Core B - Primate Core (Stefan Schlatt. Director) Plant, Tony M. Core B maintains rhesus and cynomolgus monkeys for investigators of the U54 Center that employ the macaque as an experimental paradigm for the study of human reproductive processes. Adult females are used by Dr. Zeleznik. Prepubertal and adult males are used by Drs. Plant and Schlatt. Additionally, tissues generated by these investigators are shared with, or provided to, Drs. Jens Ehmcke, Elizabeth McGee, Kyle Orwig, Nuria Pastor-Soler and William Walker. The Core supports a remote sampling/infusion facility for investigators requiring continual access to the venous and cerebroventricular circulations, and a semen analysis service for investigators studying spermatogenesis in the macaque. Also, the Core Director maintains a rhesus breeding program to supply a limited number of neonatal and infantile male rhesus monkey for U54 and U54 approved projects (Projects I, II and VI). When necessary, the Core maintains animals from which control serum pools are harvested for endocrine assays in the Assay Core.

National Institute of Health (NIH)
Eunice Kennedy Shriver National Institute of Child Health & Human Development (NICHD)
Specialized Center--Cooperative Agreements (U54)
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Special Emphasis Panel (ZHD1)
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University of Pittsburgh
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Kawwass, Jennifer F; Sanders, Kristen M; Loucks, Tammy L et al. (2017) Increased cerebrospinal fluid levels of GABA, testosterone and estradiol in women with polycystic ovary syndrome. Hum Reprod 32:1450-1456
Vargas Trujillo, Marcela; Kalil, Bruna; Ramaswamy, Suresh et al. (2017) Estradiol Upregulates Kisspeptin Expression in the Preoptic Area of both the Male and Female Rhesus Monkey (Macaca mulatta): Implications for the Hypothalamic Control of Ovulation in Highly Evolved Primates. Neuroendocrinology 105:77-89
Kalil, Bruna; Ramaswamy, Suresh; Plant, Tony M (2016) The Distribution of Substance P and Kisspeptin in the Mediobasal Hypothalamus of the Male Rhesus Monkey and a Comparison of Intravenous Administration of These Peptides to Release GnRH as Reflected by LH Secretion. Neuroendocrinology 103:711-23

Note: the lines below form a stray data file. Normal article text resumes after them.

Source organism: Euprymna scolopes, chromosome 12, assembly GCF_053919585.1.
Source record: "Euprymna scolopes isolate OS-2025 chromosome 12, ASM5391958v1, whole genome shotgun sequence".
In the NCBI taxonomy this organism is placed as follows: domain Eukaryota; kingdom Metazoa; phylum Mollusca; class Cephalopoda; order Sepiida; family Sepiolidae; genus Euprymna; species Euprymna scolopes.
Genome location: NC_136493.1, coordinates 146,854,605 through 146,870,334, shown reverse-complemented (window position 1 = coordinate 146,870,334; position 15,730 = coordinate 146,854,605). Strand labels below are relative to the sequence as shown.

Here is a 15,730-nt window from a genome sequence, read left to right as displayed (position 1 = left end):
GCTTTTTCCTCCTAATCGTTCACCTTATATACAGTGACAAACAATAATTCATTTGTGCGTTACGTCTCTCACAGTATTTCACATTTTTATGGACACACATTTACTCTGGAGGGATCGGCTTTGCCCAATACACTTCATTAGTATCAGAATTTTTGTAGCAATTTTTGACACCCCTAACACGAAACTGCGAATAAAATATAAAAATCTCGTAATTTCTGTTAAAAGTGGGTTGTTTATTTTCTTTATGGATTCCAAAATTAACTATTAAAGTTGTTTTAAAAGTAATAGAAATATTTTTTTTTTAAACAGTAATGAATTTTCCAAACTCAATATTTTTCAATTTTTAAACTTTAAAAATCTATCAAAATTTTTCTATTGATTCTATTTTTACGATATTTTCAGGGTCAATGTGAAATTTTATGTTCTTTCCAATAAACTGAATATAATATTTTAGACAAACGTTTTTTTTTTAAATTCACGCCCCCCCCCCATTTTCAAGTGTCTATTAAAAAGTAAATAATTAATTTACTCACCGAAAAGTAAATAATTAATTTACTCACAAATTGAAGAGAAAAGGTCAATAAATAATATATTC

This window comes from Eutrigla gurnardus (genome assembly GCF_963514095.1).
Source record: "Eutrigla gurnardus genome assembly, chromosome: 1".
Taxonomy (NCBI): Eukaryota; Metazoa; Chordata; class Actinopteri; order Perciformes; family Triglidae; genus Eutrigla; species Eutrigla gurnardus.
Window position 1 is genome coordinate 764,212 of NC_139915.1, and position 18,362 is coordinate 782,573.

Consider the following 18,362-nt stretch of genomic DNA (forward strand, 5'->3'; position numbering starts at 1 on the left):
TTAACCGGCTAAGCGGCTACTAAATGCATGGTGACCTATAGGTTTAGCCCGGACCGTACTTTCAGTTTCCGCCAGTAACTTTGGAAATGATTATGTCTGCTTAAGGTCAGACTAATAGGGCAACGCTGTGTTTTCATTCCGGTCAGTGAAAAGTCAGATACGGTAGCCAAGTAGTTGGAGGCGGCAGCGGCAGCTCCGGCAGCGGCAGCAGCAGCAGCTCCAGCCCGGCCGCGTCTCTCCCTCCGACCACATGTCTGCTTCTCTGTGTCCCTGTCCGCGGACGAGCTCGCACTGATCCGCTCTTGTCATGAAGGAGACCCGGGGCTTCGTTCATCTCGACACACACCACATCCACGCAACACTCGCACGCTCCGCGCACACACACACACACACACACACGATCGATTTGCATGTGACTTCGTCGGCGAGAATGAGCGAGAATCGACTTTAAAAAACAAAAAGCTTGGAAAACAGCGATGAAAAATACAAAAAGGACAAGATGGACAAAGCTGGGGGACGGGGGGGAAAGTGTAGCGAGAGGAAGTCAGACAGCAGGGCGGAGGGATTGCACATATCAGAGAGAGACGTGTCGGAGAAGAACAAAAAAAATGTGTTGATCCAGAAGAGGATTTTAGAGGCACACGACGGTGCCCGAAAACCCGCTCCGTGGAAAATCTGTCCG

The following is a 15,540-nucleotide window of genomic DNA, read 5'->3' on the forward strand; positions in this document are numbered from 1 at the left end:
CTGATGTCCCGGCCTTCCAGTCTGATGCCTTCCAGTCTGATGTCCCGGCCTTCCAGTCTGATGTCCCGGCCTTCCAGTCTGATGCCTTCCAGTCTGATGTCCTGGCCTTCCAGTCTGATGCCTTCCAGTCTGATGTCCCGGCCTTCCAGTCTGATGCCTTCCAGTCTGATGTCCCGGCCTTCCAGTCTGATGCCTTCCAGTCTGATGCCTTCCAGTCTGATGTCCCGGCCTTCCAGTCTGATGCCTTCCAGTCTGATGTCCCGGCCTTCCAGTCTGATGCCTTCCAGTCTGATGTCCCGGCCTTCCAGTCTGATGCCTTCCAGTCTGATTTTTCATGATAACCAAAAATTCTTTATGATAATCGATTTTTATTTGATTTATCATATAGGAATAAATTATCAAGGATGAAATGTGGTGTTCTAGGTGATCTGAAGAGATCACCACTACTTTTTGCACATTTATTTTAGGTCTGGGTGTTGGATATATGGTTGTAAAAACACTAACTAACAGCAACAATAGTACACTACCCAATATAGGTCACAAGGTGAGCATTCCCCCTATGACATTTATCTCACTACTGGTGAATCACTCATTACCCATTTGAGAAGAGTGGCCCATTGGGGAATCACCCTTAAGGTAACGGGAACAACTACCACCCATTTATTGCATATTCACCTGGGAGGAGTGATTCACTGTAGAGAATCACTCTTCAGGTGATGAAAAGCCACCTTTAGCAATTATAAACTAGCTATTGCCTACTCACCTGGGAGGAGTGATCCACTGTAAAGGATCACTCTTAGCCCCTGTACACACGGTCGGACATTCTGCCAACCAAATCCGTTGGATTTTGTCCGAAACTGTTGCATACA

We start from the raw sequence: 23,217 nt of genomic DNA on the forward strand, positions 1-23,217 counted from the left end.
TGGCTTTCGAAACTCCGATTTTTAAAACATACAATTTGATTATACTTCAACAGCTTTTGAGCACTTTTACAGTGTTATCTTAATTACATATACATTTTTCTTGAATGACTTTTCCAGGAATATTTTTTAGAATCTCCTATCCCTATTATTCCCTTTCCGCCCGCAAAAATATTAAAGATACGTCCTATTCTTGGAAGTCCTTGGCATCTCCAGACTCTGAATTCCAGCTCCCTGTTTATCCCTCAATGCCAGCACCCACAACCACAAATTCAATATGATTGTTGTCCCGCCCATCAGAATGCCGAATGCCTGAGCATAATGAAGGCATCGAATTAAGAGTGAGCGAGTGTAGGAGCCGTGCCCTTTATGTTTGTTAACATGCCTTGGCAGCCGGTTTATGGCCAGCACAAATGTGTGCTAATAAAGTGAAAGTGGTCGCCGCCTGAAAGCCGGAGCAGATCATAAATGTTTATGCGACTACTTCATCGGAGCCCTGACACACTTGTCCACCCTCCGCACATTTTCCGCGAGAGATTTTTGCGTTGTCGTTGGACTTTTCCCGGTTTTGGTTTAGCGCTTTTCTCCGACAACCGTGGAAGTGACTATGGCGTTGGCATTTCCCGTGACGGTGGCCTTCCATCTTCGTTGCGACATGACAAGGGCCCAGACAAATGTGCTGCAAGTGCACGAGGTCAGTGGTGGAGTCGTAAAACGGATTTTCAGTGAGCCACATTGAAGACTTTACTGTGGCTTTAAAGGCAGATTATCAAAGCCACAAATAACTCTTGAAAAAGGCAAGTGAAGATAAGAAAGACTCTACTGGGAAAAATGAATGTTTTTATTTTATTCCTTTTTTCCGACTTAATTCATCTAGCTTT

Walker, William H; Easton, Evan; Moreci, Rebecca S et al. (2015) Restoration of spermatogenesis and male fertility using an androgen receptor transgene. PLoS One 10:e0120783
Lomniczi, Alejandro; Wright, Hollis; Castellano, Juan Manuel et al. (2015) Epigenetic regulation of puberty via Zinc finger protein-mediated transcriptional repression. Nat Commun 6:10195
Shahab, M; Trujillo, M Vargas; Plant, T M (2015) A Reevaluation of the Question: Is the Pubertal Resurgence in Pulsatile GnRH Release in the Male Rhesus Monkey (Macaca mulatta) Associated With a Gonad-Independent Augmentation of GH Secretion? Endocrinology 156:3717-24
Verhagen, I; Ramaswamy, S; Teerds, K J et al. (2014) Time course and role of luteinizing hormone and follicle-stimulating hormone in the expansion of the Leydig cell population at the time of puberty in the rhesus monkey (Macaca mulatta). Andrology 2:924-30
Ramaswamy, Suresh; Dwarki, Karthik; Ali, Barkat et al. (2013) The decline in pulsatile GnRH release, as reflected by circulating LH concentrations, during the infant-juvenile transition in the agonadal male rhesus monkey (Macaca mulatta) is associated with a reduction in kisspeptin content of KNDy neurons of the arc Endocrinology 154:1845-53
Terasawa, Ei; Guerriero, Kathryn A; Plant, Tony M (2013) Kisspeptin and puberty in mammals. Adv Exp Med Biol 784:253-73
Stephens, Sahar M; Pau, Francis K Y; Yalcinkaya, Tamer M et al. (2013) Assessing the pulsatility of luteinizing hormone in female vervet monkeys (Chlorocebus aethiops sabaeus). Comp Med 63:432-8

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